Dance hall (Jamaican)

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The dance halls of Jamaica in the 1950s and 1960s were home to public dances usually targeted at younger patrons. Sound system operators had big home-made audio systems (often housed in the flat bed of a pickup truck), spinning records from popular American rhythm and blues musicians and Jamaican ska and rocksteady performers. The term dancehall has also come to refer to a subgenre of reggae that originated around 1980.

History[edit]

Dance hall owners and sound system operators often competed fiercely with other owners/operators to capture the attention of their young clientele. The competition often led to the hiring of Rude boys to break up a competitor's dance, which fostered the growth and violent tendencies of this subculture. Dance halls contributed to the rise of ska as the predominant form of popular music at the time, and gave rise to a new social power in the form of major sound system operators like Duke Reid, and Coxsone Dodd. It was in the dance halls that ska dancing first originated.

Jamaican dance halls of today still bear strong resemblance to the days when Dodd was spinning the latest release out of Studio One. Dance halls of today often serve as competition grounds for DJs, just like they did in the early days, though today's competitions end less often in the dance being broken up by rude boys.

Notable early DJs[edit]

Coxsone Dodd was born on January 26 1932 in Kingston, Jamaica. He began at a young age playing bebop and jazz records in his parent's liquor store for their customers in the late 1940s. He then moved to United States to work as a cane cutter, and it was there that he began to listen to rhythm and blues. After a short period of time he moved back to Jamaica with his own PA system, turntable, and box of records. Dodd set up his first sound system, the DownBeat, in 1954 playing boogie-woogie, jazz, and R&B. Prince Buster was born Cecil Campbell in 1938 in Kingston, Jamaica. After working for the Coxson Sound System, he created his own sound system in 1962 called The Voice of the People. Campbell dedicated himself to providing a voice for the African diaspora.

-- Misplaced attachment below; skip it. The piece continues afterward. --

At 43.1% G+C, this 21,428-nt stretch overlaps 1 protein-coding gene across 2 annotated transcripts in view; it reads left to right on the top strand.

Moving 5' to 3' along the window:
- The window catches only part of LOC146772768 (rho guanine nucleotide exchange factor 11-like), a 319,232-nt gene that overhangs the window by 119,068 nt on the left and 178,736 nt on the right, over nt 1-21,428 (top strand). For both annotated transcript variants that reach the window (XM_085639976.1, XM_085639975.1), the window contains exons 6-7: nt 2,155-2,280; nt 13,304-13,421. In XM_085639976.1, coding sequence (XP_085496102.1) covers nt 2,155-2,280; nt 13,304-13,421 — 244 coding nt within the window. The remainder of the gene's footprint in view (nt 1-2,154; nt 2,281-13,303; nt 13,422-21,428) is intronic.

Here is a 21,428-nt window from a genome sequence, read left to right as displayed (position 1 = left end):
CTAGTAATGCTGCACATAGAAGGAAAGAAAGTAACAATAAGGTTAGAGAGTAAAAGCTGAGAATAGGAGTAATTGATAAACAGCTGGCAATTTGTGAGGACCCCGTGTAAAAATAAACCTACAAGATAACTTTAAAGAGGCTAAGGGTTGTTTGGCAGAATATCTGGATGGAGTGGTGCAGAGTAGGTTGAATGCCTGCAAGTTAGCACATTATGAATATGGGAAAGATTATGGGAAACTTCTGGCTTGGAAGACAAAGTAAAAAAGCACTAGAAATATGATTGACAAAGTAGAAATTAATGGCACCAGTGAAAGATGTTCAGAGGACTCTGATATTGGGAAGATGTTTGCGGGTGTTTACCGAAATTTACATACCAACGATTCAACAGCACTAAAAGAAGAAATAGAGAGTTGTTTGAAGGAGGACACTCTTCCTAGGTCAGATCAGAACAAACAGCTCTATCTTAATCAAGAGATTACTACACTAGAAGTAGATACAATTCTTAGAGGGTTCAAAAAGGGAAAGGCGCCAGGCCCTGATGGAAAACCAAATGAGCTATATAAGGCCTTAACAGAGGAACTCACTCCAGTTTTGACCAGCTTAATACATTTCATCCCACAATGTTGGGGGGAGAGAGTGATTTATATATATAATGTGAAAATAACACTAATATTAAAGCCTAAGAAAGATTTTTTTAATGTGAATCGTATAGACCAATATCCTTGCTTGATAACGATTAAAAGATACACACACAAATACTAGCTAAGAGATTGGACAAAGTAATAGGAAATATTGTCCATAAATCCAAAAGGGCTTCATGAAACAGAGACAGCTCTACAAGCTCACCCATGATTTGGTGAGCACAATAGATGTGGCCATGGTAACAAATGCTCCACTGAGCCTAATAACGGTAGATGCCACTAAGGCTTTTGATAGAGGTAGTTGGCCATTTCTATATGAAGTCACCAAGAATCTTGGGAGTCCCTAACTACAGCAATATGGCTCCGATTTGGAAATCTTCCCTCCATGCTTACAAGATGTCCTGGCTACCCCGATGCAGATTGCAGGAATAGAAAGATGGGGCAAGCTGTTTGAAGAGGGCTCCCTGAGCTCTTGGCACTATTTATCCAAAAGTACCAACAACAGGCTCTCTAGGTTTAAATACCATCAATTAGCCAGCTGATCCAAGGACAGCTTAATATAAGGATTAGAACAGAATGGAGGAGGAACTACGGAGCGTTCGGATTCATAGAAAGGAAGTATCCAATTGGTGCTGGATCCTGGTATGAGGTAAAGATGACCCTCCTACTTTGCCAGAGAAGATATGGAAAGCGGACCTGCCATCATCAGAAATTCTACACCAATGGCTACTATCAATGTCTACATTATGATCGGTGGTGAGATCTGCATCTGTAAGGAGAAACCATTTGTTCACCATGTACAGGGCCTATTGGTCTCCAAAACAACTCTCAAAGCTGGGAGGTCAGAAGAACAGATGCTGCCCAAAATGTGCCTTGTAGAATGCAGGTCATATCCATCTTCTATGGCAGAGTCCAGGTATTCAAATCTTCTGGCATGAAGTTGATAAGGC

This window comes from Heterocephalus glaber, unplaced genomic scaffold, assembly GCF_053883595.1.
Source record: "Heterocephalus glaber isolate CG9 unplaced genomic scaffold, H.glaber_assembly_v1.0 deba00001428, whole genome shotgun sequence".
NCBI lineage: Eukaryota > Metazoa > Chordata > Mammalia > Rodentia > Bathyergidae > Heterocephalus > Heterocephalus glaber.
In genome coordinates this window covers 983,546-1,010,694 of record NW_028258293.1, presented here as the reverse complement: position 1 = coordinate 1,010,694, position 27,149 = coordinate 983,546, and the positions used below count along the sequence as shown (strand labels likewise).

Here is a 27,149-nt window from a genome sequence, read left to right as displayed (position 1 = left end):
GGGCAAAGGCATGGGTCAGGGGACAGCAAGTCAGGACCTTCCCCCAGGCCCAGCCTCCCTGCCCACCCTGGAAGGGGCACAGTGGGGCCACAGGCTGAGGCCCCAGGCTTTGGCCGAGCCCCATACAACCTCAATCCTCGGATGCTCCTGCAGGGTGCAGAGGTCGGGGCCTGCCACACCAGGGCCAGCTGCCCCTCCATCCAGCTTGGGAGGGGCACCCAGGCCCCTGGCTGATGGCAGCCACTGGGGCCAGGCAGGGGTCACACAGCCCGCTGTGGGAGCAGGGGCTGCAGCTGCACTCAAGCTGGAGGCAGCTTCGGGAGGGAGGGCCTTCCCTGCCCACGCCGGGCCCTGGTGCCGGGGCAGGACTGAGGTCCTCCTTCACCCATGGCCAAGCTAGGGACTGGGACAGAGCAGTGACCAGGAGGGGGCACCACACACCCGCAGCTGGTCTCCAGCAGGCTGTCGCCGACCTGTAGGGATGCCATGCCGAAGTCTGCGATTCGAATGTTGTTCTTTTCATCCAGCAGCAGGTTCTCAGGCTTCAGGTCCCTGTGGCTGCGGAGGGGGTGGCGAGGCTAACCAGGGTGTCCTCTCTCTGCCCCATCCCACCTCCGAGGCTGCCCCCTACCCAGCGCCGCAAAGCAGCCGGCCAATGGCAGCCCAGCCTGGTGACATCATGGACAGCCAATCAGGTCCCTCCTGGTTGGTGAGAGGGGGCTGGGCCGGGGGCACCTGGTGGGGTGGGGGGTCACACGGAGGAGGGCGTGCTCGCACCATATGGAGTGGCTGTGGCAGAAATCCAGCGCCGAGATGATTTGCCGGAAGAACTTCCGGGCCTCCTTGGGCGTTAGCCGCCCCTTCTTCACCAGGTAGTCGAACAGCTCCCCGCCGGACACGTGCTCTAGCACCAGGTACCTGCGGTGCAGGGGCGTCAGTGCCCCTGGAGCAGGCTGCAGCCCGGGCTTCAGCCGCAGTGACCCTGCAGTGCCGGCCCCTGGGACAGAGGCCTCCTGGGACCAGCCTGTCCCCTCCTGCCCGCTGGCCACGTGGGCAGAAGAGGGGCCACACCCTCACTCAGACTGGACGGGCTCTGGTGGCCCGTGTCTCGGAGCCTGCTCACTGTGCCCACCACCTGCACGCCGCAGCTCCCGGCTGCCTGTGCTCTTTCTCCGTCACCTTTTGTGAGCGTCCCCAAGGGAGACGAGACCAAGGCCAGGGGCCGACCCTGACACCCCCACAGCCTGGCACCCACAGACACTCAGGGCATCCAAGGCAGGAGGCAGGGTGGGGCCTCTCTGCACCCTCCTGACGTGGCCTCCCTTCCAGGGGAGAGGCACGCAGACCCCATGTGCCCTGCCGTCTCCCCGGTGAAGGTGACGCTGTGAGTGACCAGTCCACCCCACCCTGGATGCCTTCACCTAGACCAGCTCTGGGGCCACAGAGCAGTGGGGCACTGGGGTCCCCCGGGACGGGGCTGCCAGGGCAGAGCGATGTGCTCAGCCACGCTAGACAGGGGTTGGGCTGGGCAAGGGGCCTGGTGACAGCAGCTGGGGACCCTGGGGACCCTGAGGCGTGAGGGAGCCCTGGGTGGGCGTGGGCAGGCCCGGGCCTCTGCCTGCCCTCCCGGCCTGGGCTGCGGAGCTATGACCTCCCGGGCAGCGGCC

Influence on hip hop[edit]

According to many music historians, hip hop began with DJ Kool Herc, a Jamaican who lived in the urban neighborhoods of New York City. According to him, breakbeats were created out of his understanding or belief that the bass and the drum were the elements of music that moved people to dance. In an interview in 1989 with Davey D, DJ Kool Herc says "Hip hop, the whole chemistry of that came from Jamaica". Kool Herc was known in the Bronx for his sound system the Herculoids, which was a huge, heavy, and loud speaker system. He traveled around playing for free in the neighborhoods and parks of New York City. However, this new American phenomenon was not just common in New York. International dance culture, including hip hop, has adopted this practice.[1]

Notes[edit]

  1. ^ Barrow, Steve and Peter Dalton, Reggae: The Rough Guide. Rough Guides. (1997) ISBN 1-85828-247-0

References[edit]

  • Stolzoff, Norman C. Wake the Town and Tell the People: Dancehall Culture in Jamaica. ISBN 0-8223-2514-4
  • Chang, Jeff (2005). Can't Stop, Won't Stop: A History of the Hip Hop Generation. St. Martin's Press. ISBN 0-312-30143-X.
  • Barrow, Steve and Peter Dalton, Reggae: The Rough Guide. Rough Guides. (1997) ISBN 1-85828-247-0.

External links[edit]